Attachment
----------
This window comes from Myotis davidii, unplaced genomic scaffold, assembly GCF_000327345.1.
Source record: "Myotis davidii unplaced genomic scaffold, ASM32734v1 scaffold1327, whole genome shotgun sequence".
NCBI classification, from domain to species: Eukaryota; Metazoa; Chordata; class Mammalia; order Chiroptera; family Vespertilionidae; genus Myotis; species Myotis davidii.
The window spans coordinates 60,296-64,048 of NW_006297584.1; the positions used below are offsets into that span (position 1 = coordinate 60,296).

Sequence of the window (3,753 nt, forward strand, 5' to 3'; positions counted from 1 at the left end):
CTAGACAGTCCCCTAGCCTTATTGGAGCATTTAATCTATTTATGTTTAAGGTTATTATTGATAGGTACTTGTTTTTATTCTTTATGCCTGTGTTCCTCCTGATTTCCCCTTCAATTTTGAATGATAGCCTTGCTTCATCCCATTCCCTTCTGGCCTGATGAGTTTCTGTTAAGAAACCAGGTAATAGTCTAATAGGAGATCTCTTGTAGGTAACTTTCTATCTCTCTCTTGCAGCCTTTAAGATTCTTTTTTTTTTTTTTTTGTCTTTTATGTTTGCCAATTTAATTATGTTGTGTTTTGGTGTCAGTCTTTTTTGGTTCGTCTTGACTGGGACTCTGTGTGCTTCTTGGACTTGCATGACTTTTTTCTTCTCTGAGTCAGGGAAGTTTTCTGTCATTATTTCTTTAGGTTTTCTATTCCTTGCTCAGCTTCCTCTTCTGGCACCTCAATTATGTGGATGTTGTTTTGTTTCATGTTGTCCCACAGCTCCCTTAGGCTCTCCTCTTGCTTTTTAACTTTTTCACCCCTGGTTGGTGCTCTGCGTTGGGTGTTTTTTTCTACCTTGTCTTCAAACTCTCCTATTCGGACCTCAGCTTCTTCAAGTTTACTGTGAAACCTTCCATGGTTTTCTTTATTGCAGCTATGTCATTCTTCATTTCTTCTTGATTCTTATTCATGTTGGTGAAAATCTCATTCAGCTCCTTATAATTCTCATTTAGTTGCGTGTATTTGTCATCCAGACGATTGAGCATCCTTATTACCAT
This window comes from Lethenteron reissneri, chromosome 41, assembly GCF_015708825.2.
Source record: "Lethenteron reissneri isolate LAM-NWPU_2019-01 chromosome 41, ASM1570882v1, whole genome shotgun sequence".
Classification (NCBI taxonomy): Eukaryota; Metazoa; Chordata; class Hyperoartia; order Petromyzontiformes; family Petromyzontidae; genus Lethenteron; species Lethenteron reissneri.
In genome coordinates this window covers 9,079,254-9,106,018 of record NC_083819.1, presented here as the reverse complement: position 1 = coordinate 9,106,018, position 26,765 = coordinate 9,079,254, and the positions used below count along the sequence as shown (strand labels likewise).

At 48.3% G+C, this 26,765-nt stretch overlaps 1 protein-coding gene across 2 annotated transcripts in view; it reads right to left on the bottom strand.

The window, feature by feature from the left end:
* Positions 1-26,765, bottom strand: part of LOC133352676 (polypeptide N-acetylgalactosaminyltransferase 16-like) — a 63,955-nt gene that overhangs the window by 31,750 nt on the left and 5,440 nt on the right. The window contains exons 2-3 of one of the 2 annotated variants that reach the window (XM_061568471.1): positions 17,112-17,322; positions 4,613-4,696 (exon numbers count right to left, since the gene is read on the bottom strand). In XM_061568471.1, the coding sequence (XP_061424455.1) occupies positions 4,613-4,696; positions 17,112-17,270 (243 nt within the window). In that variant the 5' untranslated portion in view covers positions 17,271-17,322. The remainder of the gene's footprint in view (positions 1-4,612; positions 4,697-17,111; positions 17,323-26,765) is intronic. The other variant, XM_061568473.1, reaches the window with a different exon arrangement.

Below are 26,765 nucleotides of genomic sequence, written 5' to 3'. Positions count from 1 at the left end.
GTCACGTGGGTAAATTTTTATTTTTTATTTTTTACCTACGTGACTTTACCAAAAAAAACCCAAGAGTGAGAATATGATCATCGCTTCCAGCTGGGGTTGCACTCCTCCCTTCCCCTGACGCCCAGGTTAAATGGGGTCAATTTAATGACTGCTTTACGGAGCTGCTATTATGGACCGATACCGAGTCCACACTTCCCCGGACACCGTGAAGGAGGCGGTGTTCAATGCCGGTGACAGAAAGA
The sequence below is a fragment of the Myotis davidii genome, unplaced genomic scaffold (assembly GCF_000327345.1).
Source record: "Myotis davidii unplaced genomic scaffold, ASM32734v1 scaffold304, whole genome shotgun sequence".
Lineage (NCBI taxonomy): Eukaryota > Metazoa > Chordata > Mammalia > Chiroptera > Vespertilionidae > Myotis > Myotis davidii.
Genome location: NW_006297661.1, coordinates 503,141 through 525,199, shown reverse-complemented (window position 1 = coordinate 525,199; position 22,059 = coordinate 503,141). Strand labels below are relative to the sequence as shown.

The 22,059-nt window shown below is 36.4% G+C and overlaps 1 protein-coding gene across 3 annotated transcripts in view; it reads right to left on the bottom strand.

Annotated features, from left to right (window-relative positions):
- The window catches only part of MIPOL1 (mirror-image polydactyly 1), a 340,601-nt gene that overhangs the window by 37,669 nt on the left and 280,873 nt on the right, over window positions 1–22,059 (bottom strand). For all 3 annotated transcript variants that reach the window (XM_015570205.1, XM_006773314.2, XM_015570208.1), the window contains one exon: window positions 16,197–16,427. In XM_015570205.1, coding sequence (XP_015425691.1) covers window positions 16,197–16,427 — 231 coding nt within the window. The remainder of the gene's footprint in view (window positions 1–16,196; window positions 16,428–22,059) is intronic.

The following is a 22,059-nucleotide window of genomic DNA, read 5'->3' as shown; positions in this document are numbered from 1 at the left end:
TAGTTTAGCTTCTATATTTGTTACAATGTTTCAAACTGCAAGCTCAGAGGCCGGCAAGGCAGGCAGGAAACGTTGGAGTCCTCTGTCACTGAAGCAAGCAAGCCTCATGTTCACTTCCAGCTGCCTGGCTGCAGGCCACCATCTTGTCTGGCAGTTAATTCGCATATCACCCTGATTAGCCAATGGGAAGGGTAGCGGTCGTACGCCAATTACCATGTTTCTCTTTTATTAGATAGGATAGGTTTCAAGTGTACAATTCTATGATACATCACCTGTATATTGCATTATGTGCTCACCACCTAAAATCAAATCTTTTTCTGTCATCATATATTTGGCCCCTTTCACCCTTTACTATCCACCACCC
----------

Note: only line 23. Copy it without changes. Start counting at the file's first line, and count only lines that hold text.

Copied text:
The following is a 22,059-nucleotide window of genomic DNA, read 5'->3' as shown; positions in this document are numbered from 1 at the left end: